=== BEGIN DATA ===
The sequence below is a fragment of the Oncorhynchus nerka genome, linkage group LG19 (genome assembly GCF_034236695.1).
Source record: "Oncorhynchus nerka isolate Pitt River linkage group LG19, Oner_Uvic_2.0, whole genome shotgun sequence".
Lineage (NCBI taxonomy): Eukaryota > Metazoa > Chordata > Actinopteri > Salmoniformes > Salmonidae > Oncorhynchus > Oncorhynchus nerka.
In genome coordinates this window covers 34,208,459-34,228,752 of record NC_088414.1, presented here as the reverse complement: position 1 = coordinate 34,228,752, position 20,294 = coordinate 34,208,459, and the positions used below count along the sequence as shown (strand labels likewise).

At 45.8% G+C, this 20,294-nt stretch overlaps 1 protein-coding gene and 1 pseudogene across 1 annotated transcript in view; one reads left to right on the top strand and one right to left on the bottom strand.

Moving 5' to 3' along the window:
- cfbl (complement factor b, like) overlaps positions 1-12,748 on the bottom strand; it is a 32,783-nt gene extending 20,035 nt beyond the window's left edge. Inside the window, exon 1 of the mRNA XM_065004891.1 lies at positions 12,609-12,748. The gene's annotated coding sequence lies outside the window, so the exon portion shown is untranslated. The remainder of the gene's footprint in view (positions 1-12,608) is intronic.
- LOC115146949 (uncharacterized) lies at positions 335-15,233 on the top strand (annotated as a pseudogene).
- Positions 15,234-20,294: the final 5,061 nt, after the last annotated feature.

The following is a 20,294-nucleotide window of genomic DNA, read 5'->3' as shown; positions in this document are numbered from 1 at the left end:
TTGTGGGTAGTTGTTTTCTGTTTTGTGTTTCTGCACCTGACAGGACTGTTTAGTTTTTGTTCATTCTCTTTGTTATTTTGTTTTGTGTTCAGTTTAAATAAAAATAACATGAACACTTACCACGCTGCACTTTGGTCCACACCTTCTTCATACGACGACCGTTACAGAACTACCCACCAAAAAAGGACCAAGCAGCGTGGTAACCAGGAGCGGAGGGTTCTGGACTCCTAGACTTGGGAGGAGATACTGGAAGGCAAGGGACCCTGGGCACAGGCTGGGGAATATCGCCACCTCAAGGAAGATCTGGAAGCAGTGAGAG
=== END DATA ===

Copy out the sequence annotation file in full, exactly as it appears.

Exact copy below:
The sequence below is a fragment of the Oncorhynchus nerka genome, linkage group LG19 (genome assembly GCF_034236695.1).
Source record: "Oncorhynchus nerka isolate Pitt River linkage group LG19, Oner_Uvic_2.0, whole genome shotgun sequence".
Lineage (NCBI taxonomy): Eukaryota > Metazoa > Chordata > Actinopteri > Salmoniformes > Salmonidae > Oncorhynchus > Oncorhynchus nerka.
In genome coordinates this window covers 34,208,459-34,228,752 of record NC_088414.1, presented here as the reverse complement: position 1 = coordinate 34,228,752, position 20,294 = coordinate 34,208,459, and the positions used below count along the sequence as shown (strand labels likewise).

At 45.8% G+C, this 20,294-nt stretch overlaps 1 protein-coding gene and 1 pseudogene across 1 annotated transcript in view; one reads left to right on the top strand and one right to left on the bottom strand.

Moving 5' to 3' along the window:
- cfbl (complement factor b, like) overlaps positions 1-12,748 on the bottom strand; it is a 32,783-nt gene extending 20,035 nt beyond the window's left edge. Inside the window, exon 1 of the mRNA XM_065004891.1 lies at positions 12,609-12,748. The gene's annotated coding sequence lies outside the window, so the exon portion shown is untranslated. The remainder of the gene's footprint in view (positions 1-12,608) is intronic.
- LOC115146949 (uncharacterized) lies at positions 335-15,233 on the top strand (annotated as a pseudogene).
- Positions 15,234-20,294: the final 5,061 nt, after the last annotated feature.

The following is a 20,294-nucleotide window of genomic DNA, read 5'->3' as shown; positions in this document are numbered from 1 at the left end:
TTGTGGGTAGTTGTTTTCTGTTTTGTGTTTCTGCACCTGACAGGACTGTTTAGTTTTTGTTCATTCTCTTTGTTATTTTGTTTTGTGTTCAGTTTAAATAAAAATAACATGAACACTTACCACGCTGCACTTTGGTCCACACCTTCTTCATACGACGACCGTTACAGAACTACCCACCAAAAAAGGACCAAGCAGCGTGGTAACCAGGAGCGGAGGGTTCTGGACTCCTAGACTTGGGAGGAGATACTGGAAGGCAAGGGACCCTGGGCACAGGCTGGGGAATATCGCCACCTCAAGGAAGATCTGGAAGCAGTGAGAG